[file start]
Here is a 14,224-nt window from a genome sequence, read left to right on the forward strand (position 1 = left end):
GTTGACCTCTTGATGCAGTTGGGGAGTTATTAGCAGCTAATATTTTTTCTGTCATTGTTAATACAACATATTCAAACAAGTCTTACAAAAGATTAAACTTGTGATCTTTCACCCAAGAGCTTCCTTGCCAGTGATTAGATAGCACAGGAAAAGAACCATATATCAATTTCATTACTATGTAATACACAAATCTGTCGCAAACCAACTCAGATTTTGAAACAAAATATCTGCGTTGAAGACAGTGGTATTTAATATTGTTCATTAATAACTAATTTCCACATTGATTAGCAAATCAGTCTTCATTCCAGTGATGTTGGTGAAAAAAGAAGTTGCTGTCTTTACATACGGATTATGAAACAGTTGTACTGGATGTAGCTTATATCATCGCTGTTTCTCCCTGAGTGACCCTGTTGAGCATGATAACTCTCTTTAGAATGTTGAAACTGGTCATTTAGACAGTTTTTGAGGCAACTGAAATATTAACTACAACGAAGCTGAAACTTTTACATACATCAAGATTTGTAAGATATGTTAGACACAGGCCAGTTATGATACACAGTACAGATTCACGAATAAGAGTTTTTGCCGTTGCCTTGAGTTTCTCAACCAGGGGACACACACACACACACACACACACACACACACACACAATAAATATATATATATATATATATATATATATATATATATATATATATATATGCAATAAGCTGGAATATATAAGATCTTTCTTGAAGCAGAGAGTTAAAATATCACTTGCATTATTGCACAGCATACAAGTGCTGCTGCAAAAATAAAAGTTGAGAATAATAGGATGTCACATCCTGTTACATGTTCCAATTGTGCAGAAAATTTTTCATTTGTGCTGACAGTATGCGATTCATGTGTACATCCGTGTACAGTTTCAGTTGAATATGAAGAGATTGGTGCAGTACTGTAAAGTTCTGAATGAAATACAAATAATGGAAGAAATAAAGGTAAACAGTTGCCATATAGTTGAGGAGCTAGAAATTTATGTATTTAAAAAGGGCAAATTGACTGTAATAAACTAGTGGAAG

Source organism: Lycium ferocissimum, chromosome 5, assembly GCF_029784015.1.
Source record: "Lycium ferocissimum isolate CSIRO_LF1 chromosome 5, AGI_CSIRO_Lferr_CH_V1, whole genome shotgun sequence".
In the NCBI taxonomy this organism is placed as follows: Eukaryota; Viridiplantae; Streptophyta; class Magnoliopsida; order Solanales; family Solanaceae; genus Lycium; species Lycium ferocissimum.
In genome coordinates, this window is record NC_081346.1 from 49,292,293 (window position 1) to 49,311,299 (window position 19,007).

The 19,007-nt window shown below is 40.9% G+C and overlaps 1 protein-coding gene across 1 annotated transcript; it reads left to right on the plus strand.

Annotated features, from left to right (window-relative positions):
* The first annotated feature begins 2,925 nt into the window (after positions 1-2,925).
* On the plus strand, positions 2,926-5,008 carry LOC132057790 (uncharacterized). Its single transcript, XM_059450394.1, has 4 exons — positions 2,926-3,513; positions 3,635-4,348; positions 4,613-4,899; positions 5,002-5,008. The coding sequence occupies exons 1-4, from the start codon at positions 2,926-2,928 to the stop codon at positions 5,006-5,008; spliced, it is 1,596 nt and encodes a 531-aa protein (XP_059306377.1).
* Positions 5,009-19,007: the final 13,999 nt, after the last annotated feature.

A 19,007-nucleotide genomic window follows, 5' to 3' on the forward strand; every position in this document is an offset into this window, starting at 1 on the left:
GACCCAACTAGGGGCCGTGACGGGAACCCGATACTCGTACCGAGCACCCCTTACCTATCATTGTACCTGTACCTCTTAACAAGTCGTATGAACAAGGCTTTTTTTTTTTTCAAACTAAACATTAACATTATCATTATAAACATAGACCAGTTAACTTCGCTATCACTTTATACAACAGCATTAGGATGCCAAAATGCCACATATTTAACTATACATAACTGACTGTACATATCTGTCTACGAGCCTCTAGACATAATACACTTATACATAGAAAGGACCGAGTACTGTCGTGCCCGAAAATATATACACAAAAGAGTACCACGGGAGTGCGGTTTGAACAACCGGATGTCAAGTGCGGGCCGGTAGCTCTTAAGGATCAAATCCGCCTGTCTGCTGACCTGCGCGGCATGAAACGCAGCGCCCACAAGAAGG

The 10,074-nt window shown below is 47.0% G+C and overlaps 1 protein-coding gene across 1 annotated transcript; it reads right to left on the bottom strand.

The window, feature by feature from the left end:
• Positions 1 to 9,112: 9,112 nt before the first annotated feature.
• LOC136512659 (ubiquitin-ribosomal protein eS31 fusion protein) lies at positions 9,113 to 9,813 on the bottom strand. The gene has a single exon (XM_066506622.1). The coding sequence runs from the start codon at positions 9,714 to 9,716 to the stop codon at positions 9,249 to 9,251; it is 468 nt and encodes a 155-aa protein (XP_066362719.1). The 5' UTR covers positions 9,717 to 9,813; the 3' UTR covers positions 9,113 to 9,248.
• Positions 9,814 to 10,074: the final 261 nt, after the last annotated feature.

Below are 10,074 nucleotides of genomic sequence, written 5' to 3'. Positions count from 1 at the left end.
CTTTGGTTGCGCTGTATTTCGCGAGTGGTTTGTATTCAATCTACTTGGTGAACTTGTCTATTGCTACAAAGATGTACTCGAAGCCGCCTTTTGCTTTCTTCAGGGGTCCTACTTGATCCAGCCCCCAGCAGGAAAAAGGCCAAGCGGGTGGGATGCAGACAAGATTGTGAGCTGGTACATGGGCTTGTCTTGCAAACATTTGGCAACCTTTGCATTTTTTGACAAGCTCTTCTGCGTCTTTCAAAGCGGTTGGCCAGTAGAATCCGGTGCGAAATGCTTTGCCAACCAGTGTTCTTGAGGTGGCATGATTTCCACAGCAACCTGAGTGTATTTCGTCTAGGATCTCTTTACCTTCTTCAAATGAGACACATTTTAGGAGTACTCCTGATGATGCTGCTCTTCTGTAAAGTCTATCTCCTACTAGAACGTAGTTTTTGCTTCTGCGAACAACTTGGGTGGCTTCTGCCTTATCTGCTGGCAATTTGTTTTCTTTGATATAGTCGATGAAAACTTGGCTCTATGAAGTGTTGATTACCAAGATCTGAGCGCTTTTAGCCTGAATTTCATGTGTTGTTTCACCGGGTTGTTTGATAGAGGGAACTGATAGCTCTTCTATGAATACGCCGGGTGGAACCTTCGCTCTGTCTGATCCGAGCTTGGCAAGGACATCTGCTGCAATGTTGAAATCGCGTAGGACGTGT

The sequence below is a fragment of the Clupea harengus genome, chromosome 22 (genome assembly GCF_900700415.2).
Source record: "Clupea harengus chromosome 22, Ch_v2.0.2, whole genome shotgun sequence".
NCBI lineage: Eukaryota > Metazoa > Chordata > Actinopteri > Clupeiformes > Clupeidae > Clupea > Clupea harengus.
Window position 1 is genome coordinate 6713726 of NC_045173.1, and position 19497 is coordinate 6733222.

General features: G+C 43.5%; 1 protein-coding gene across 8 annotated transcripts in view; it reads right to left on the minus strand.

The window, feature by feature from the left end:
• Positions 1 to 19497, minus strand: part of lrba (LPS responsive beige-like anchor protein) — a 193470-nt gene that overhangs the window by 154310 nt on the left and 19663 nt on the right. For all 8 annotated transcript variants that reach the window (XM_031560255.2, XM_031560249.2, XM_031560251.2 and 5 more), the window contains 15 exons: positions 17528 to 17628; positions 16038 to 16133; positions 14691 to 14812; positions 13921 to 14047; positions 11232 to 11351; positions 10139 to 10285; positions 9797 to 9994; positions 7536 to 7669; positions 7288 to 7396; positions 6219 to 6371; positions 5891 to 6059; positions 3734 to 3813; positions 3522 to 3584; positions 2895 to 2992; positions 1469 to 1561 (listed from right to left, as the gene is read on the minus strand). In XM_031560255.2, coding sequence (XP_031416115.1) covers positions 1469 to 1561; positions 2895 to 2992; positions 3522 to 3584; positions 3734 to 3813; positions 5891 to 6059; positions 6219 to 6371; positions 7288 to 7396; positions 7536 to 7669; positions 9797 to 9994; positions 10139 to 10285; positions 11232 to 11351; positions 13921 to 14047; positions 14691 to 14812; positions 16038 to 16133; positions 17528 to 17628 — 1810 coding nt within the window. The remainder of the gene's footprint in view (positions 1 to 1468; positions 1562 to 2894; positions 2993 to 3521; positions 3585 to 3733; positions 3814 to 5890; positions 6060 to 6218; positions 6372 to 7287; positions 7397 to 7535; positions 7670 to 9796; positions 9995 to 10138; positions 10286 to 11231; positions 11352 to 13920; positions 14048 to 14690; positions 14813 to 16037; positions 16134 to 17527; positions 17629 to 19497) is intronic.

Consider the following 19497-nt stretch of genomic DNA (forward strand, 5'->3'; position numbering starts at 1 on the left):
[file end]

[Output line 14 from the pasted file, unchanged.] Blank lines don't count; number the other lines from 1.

The 10,074-nt window shown below is 47.0% G+C and overlaps 1 protein-coding gene across 1 annotated transcript; it reads right to left on the bottom strand.